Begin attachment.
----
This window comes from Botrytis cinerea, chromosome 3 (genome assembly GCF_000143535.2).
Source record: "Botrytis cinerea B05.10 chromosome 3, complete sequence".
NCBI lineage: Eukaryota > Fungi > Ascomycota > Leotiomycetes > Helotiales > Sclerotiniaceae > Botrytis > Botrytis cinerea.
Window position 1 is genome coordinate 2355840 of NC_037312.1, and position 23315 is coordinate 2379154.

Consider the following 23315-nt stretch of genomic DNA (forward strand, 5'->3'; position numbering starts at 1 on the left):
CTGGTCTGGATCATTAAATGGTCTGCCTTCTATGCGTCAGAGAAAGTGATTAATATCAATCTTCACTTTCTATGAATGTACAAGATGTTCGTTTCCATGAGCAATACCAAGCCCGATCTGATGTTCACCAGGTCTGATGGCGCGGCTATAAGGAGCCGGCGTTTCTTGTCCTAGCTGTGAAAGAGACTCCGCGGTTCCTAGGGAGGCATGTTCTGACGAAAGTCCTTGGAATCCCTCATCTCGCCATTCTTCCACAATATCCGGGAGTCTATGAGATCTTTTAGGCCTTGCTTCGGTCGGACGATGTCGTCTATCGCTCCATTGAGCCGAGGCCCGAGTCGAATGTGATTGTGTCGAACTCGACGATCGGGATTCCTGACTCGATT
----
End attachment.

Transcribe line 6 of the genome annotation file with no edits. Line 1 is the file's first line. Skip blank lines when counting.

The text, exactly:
CTGGTCTGGATCATTAAATGGTCTGCCTTCTATGCGTCAGAGAAAGTGATTAATATCAATCTTCACTTTCTATGAATGTACAAGATGTTCGTTTCCATGAGCAATACCAAGCCCGATCTGATGTTCACCAGGTCTGATGGCGCGGCTATAAGGAGCCGGCGTTTCTTGTCCTAGCTGTGAAAGAGACTCCGCGGTTCCTAGGGAGGCATGTTCTGACGAAAGTCCTTGGAATCCCTCATCTCGCCATTCTTCCACAATATCCGGGAGTCTATGAGATCTTTTAGGCCTTGCTTCGGTCGGACGATGTCGTCTATCGCTCCATTGAGCCGAGGCCCGAGTCGAATGTGATTGTGTCGAACTCGACGATCGGGATTCCTGACTCGATT